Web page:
The Comparisons

Many have likened this game to be a more mature version of the Left 4 Dead franchise, replacing the running zombies with the shambling walkers we’re used to seeing. But, unlike Left 4 Dead, this title doesn’t have the basics required for a multiplayer title to properly function. Teamwork is the name of the game here, and to not have a built-in chat function is a pretty big oversight. Yes, you can use overlays that can get around this, but if you’re on your own in a game of random players, then the only way to communicate is to stop, press the “Enter’ key and type as fast as you can, all the while hoping you don’t get turned into zombie fodder.

Good Ideas, Bad Execution

Frustrating is the best term I’d use to describe this game. A lot of thought and planning has gone into this game, it’s plain to see. The environments are detailed and have a real sense of drama, from blown out windows to traps being left by other people in hastily built safe zones. The base management system where you scavenge for supplies to keep your survivors safe and well fed. The crafting system through which you can have limitless options to customise weapons that are not class-bound and have endless loadout options. Class-based characters to help players play as a team and complement each other with different strengths and weaknesses, to name a few.

But, these features collectively come together and bring none of the strengths of any aforementioned idea. Instead, they are executed in such a fashion that they don’t work as intended. Base scavenging side-missions are just an afterthought; everyone chooses the same characters and weapon loadouts, making class choices irrelevant as you don’t often need the perks to overcome most situations you find yourself in. I’ve found that players tend to go for the loudest and most powerful weapons they can as the noise metre will be filled regardless of whether you play tactically or not. Cutscenes, while lovingly crafted/scripted and written, cannot be skipped, so when you’re playing an old mission to gather supplies to unlock another perk on your base-building management system, you’ll have to re-watch the accompanying cutscenes again, which makes and it is ever-so tedious to have to sit through the same cutscene for the 20th time.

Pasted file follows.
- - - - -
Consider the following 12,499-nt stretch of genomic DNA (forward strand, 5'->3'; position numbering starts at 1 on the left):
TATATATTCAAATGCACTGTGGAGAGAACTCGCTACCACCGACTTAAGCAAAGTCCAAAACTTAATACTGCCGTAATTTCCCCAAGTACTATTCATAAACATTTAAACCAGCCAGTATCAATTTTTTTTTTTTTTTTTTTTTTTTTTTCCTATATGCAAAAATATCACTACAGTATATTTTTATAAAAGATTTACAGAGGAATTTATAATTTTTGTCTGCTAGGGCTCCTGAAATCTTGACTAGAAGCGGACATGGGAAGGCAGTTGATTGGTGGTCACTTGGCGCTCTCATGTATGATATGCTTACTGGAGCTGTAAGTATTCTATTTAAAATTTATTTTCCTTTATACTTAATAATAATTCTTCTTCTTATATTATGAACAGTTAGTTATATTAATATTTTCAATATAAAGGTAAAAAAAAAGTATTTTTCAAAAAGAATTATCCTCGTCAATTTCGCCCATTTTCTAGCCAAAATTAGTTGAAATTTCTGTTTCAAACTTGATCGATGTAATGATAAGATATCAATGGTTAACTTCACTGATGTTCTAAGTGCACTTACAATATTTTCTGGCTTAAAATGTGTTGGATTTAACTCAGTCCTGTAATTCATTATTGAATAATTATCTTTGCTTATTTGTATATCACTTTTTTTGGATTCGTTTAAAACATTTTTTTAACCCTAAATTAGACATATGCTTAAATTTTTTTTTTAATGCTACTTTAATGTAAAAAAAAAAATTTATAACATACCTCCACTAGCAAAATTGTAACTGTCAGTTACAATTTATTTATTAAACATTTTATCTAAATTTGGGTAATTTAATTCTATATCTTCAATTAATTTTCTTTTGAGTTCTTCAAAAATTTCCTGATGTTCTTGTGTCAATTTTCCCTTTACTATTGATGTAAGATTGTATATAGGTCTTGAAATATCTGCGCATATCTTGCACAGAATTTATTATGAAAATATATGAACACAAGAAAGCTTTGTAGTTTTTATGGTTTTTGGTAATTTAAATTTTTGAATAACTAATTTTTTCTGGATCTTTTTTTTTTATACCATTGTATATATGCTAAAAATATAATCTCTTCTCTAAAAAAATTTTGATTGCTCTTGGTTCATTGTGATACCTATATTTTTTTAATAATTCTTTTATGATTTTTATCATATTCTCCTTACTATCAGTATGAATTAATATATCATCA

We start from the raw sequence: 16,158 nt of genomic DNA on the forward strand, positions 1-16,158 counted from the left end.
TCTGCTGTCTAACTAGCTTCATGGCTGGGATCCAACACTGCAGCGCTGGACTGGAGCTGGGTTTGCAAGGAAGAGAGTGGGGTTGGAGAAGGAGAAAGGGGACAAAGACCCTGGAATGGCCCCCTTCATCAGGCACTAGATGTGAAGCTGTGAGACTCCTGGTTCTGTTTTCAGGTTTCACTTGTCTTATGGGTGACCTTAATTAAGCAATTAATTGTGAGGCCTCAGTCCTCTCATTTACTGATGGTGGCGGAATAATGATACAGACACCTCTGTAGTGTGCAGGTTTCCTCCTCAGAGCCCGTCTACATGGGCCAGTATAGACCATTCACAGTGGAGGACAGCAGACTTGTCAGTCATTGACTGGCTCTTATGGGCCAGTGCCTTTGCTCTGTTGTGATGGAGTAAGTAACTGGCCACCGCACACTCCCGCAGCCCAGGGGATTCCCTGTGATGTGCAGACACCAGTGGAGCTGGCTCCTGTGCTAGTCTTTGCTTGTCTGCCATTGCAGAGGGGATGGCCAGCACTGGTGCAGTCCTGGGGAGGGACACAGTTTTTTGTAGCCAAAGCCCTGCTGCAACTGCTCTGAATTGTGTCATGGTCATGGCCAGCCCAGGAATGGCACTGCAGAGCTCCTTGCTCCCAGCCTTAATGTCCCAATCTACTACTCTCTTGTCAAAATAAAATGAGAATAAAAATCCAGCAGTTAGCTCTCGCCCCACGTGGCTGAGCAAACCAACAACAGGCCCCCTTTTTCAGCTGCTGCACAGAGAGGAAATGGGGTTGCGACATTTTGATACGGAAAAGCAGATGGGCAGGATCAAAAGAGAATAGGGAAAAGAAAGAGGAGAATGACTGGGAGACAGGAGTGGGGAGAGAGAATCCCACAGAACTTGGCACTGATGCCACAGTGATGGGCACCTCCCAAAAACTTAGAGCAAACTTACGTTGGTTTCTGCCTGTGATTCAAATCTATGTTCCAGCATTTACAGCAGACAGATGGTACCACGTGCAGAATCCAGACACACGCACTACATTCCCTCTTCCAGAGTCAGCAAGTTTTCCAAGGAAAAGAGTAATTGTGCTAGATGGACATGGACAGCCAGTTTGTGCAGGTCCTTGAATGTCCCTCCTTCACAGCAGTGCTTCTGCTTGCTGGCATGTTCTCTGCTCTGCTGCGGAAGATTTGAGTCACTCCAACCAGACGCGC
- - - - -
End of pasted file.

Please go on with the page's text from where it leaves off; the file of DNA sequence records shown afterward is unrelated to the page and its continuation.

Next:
Final Thoughts

It just feels like the game is half done, rushed out to the consumer when more time was clearly needed, which is why I’m disappointed by it. I was truly getting myself geared up for a survival zombie-slaying experience that would let me feel the weight of my actions having lasting consequences in The Walking Dead universe. Instead, I’ve been met with a game that, while good on paper, has been less than properly executed. Given more time, and I hope that more content comes soon to help really improve on the game’s flaws, this could be turned around.

Fix the lagging issues and connectivity errors. Whilst most new games have their fair share of problems, not being able to join other players because of loss of connection to the servers should not be one of them. But, as it stands now, I think I’ll be shuffling away to my other survival titles on my Steam account library.

Developers: Overkill

Publisher: Starbreeze Studios

Platforms: PC

Release Date: 6th November 2018